January 13, 2002 4:05 PM   Subscribe

writingclasses.com "The largest private creative writing school in the United States" they claim. Everything is covered, yet nothing on weblogs. How is it possible.
posted by Voyageman (16 comments total)
I'm paticularly instersted in "Modern Theory on Copying Web Site Design of Companies That Can't Turn a Profit".
posted by geoff. at 4:09 PM on January 13, 2002

I'm confused. I can't find the book, music or movie section. And where's my shopping cart???
posted by fleener at 4:12 PM on January 13, 2002

I hear Steven Ambrose does guest lectures there.
posted by lupus_yonderboy at 4:13 PM on January 13, 2002

I wonder if they put the TM in their logo or if they just didn't bother to erase it from the logo they copied.
posted by Ptrin at 4:22 PM on January 13, 2002

The Amazon-lifted design inspires me to go write something right now...
posted by stevis at 4:27 PM on January 13, 2002

I wonder if they encourage plagiarism in writing the way they do with web design.
posted by stevengarrity at 5:36 PM on January 13, 2002

Everything is covered, yet nothing on weblogs.

Blogs are sort of covered.
posted by KLAX at 6:47 PM on January 13, 2002

Note.. this isn't meant to be a troll, but you'll probably think it is anyway.

My answer.. because blogs are rather unimportant in the writing world right now. Sure, we might all think weblogs are the next big thing because one or two articles in the NYT say so, but I bet less than 0.1% of the world's population even knows what a 'weblog' is.

'blog' is even more unknown. I recently caught up with a group of about twenty experienced Internet users I knew a few years ago, none had even heard of Blogger.. and even the ones who had heard of 'weblogs' were using DiaryLand.

The simple fact is that weblogs, blogs, whatever.. are a tiny smudge on the Web. We can all hope that everyone on the planet will have a weblog in the future (hey, it'd be a cool!) but for now.. they are rather unimportant in the scheme of things.

Let's see if people are being taught about weblogs in classes in five years. Or will weblogs go the same way as the humble 'homepage' of 1994? I for one, despite my opinions in the post, really don't hope so.
posted by wackybrit at 8:59 PM on January 13, 2002

Most bloggers don't write, they just link to the same dumbass pages that everyone else is linking to that day. "Look at this test. It says I'm Worf. Har har har." That's a form of writing like the shopping list is a form of writing.
posted by pracowity at 11:47 PM on January 13, 2002

Excellent post pracowity, my first laugh of the day :-)
posted by wackybrit at 2:40 AM on January 14, 2002

This is a joke, right? Writing classes? I can write. What I've been looking for is an example of what makes a good spec proposal for a reality-based television show idea. I wanna pitch it to FOX cuz they'll buy anything, but I don't know how to write it. I mean I know how to write. I don't know the proper format. The industry seems to change what they accept every few weeks or months. I don't wanna pay to learn this. What happened to the days when one could just type a few words in a search engine and find obscure information like this? Also it doesn't matter how many classes someone takes. You still can't get anyone in tv or film to pay attention to you until after you pay for an agent. No one accepts unsolicited manuscripts. The whole industry is a joke, really. This writing website just looks like yet another attempt at taking advantage of suckers.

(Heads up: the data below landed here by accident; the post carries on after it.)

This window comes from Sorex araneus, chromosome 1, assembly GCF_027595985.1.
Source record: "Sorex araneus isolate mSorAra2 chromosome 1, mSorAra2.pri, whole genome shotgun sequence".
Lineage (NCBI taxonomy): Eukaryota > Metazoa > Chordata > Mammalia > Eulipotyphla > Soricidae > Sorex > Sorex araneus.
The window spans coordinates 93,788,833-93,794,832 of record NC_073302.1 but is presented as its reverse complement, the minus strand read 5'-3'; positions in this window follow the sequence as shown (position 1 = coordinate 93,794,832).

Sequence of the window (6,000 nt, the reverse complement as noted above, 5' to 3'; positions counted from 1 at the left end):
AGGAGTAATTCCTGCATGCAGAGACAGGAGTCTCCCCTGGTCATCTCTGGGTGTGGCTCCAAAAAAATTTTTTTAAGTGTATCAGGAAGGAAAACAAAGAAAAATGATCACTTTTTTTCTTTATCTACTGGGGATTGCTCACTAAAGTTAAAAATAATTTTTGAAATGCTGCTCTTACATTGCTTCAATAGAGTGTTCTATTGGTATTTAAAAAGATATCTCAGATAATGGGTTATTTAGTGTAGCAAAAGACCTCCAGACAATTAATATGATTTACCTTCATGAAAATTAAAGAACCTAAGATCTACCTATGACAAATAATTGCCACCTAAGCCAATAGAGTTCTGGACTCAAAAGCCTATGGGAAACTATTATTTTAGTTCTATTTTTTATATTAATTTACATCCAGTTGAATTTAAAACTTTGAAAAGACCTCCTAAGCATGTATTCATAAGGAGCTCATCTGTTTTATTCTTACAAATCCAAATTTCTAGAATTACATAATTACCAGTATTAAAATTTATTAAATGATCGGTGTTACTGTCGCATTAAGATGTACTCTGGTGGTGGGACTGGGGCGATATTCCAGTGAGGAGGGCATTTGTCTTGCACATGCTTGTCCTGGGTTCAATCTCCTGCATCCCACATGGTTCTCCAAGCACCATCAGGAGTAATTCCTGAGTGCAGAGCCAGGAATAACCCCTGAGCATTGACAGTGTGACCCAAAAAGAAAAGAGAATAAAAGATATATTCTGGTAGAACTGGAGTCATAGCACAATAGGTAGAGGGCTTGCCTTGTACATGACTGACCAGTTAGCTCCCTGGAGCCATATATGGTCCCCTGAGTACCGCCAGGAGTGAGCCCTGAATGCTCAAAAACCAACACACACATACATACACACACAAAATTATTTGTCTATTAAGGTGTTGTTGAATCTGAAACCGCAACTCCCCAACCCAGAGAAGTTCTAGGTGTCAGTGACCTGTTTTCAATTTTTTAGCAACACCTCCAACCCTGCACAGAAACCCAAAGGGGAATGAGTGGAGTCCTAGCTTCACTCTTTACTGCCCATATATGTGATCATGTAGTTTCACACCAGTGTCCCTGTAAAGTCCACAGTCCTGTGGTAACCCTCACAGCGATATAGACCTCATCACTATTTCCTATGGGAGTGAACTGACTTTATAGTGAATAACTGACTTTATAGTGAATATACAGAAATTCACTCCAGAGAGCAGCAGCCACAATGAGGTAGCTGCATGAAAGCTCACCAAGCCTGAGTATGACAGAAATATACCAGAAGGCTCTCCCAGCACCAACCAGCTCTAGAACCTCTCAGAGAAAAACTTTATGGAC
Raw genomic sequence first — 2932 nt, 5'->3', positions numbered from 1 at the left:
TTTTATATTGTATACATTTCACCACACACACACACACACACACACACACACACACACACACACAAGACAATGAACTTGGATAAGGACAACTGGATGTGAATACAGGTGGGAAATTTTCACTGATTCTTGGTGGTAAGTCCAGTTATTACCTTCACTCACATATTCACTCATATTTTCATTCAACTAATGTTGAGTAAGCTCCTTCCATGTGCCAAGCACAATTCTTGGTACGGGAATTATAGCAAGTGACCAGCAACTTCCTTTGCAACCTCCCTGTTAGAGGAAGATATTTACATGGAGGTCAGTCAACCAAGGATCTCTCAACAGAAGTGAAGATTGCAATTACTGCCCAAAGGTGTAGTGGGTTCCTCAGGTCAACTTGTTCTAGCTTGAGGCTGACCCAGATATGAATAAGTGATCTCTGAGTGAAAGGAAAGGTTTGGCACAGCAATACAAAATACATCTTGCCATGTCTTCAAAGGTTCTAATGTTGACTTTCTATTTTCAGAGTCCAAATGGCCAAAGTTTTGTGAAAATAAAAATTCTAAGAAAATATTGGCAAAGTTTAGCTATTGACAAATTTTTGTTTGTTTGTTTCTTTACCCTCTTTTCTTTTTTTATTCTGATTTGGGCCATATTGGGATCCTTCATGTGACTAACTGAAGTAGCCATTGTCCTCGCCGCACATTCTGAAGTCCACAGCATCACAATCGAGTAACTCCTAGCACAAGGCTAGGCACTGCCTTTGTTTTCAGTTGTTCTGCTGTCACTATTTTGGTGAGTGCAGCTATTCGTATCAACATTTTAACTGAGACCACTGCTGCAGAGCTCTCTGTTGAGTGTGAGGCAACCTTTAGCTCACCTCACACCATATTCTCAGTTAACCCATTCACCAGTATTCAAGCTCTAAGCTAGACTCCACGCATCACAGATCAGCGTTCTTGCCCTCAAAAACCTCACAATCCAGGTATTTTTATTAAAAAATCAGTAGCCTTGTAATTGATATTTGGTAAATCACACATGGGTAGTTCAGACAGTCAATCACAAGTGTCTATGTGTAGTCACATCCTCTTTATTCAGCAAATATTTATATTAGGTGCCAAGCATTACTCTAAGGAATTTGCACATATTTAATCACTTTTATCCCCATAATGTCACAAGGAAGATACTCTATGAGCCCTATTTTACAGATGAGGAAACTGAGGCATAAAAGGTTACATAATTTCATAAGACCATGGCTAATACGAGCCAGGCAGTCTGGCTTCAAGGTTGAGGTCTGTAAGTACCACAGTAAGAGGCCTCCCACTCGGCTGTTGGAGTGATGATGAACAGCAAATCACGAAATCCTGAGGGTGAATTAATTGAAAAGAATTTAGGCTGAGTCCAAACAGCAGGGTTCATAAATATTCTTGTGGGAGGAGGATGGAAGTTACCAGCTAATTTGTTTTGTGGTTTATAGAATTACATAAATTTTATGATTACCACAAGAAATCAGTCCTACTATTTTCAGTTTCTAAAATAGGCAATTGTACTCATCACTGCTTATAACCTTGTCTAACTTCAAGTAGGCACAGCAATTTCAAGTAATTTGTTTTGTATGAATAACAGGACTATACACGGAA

posted by ZachsMind at 3:40 AM on January 14, 2002

well i have a weblog, but i don't consider it writing at all. i put that on my main site. but if i was to have a 'single issue' weblog i think some writing tips would be very useful.
posted by quarsan at 4:05 AM on January 14, 2002

Let's see if people are being taught about weblogs in classes in five years.

I'm teaching about them and using them right now, in fact I'm going to use them pretty extensively for the first time in my journalism classes next quarter. (PS, if there are any other teachers out there using them, I'd love to hear from you.)
posted by willrich at 4:50 AM on January 14, 2002

willrich- wish you had been around when I was at school. good stuff.
posted by Voyageman at 5:18 AM on January 14, 2002

I love weblogs as much as the next person, maybe even more, but I'm not sure why they'd be taught at a creative writing school. Most blogs are non-fiction, creative writing is fiction. Of course it's possible to use the weblog format to write a novel or short stories, it's just not the way the format is most commonly used. It's not an issue of whether blogs are or aren't the next big thing, or whether old timers have or haven't heard of weblogs.
posted by megnut at 8:48 AM on January 14, 2002

Megnut, your comment just gave me a not-very-good idea for a fiction novel. Somewhere between Les Liaisons Dangereuses and E. but written across several weblogs. Fortunately I'll never have time to write it.
posted by walrus at 9:23 AM on January 14, 2002

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